LOS ANGELES -- The Giants-Dodgers rivalry is not currently competitive in the standings, but as Bruce Bochy looked around Monday afternoon, he still saw an environment that would test his young right-handers. The Dodgers are the best team in the National League, the favorite to reach the World Series for a third straight year, and they play in a historic ballpark that drew more than 40,000 on a weeknight.
Bochy was curious about how rookie right-handers Shaun Anderson and Tyler Beede would handle it, and before batting practice, he noted that Dodger Stadium "is a place where they should expect to pitch a lot in the future."
Anderson will face Clayton Kershaw here on Tuesday night. But Beede came first, kicking off a four-game series against veteran Kenta Maeda.
"This is going to be a great experience for him, pitching here," Bochy said.
For Beede, it was more than an experience. It was a night he'll never forget.
Drafted 14th overall in 2014, Beede finally got his first win in the big leagues. He limited the Dodgers to one run over six innings as the Giants held on 3-2, becoming just the fourth Giants pitcher to get his first big league win at Dodger Stadium.
"They were busting my chops in there saying, you know, we've been waiting two months. I said I've been waiting a couple of years for this," Beede said, smiling. "What I've always wanted is to contribute to this team and be someone that they can rely on to throw out there every five days, so this more than anything just solidifies perseverance and my ability to come back after a rough year and be a guy that they can look to contribute to this team.
"It means a lot. At this point last year I was at a position where I didn't feel as confident as I do right now, as comfortable. Yeah, this moment means a lot."
It also showed a lot. Beede walked five, but he allowed just three hits and struck out seven, showing his power repertoire against a lineup that should be the toughest test he faces this season.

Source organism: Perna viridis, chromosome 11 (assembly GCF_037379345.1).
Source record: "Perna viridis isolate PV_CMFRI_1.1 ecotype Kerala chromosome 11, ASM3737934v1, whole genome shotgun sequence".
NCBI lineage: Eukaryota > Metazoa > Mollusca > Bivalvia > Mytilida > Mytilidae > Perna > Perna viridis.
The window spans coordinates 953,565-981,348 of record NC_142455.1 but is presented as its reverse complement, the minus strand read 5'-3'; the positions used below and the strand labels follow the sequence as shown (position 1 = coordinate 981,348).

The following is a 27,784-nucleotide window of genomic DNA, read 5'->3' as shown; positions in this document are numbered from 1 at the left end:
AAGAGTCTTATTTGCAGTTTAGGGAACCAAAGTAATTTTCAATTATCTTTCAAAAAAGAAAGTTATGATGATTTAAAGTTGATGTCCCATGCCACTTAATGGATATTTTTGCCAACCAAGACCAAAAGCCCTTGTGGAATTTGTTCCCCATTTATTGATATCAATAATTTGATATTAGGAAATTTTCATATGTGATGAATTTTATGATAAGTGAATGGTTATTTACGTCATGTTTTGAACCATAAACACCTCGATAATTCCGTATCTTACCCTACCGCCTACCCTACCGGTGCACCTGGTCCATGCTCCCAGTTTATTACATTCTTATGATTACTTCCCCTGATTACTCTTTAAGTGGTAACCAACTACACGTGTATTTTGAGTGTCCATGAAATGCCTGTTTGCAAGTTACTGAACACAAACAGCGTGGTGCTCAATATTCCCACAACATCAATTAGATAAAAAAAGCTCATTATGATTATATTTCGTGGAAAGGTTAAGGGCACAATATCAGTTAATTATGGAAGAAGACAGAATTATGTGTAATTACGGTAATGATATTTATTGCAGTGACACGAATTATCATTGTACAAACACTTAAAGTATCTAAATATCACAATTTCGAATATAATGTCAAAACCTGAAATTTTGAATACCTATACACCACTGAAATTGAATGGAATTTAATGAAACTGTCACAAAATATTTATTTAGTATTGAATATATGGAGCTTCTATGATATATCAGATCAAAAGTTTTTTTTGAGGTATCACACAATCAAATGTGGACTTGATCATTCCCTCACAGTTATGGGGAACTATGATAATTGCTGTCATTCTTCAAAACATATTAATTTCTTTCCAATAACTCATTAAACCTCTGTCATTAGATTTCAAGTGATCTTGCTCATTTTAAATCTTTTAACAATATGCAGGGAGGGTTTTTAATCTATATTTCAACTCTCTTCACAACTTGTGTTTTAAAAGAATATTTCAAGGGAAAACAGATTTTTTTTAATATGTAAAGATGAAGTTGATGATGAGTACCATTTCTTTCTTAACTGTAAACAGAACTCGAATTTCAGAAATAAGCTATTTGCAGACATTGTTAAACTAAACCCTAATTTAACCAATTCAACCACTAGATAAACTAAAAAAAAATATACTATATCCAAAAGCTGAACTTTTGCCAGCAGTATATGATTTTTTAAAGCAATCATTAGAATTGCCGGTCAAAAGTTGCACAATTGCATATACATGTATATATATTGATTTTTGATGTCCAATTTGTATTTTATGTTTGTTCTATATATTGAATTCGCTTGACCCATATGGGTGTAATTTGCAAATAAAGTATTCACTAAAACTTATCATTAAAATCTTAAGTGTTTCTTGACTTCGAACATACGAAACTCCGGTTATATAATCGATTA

"I'm proud of the kid," Bochy said. "He came in here and pitched well."
The Dodgers have the most dangerous left-handed lineup in the National League, and on Monday the right-handed Beede saw an imposing setup. Joc Pederson and Alex Verdugo led off, followed by Matt Beaty, who was a surprise choice as the No. 3 hitter, but was there perhaps because Beaty sounds like Beede. MVP frontrunner Cody Bellinger and Max Muncy made up the heart of the order.
That's as tough as it gets if you're a right-hander in this league, but Beede mostly kept the group in check. Muncy hit a long solo homer and Pederson nearly yanked one around the pole, but in all those first five hitters went just 2-for-11, with the homer, an infield single, four walks, and two strikeouts.
Beede averaged 94.9 mph with his fastball and topped out above 96, and the big curveball played off his heater perfectly. He threw 19 curves, getting 12 strikes, including six swings-and-misses. Five of the Dodgers' seven strikeouts against Beede came on the curveball.
"Everything plays off of fastball location," Beede said. "When I'm locating my heater down and away and riding it up, I think that makes the curve just as good."
Beede said he focused on tunneling his three pitches, making them look the same coming out of his hand. That led to some awkward swings on the curveball, but also some bad ones on fastballs. Verdugo went down on a 95 mph heater at the letters in the fifth. Bellinger flied out on a 96 mph fastball in on his hands with a runner on.
Beede's fastball had a touch more life, and he said he felt the adrenaline that came with a start at Dodger Stadium. But he kept his calm, only breaking from character after the game when he showed his excitement over his first career win. Per tradition, Beede was hauled into the showers, drenched with a variety of liquids that he could not identify except to call them "really cold."
The eyes stung when it was all over, and Beede momentarily misplaced his cell phone. But it was all worth it. It's been a long road to his first win, but Beede finally has it in the books.
"Being where I am," he said, "It's where I always wanted to be."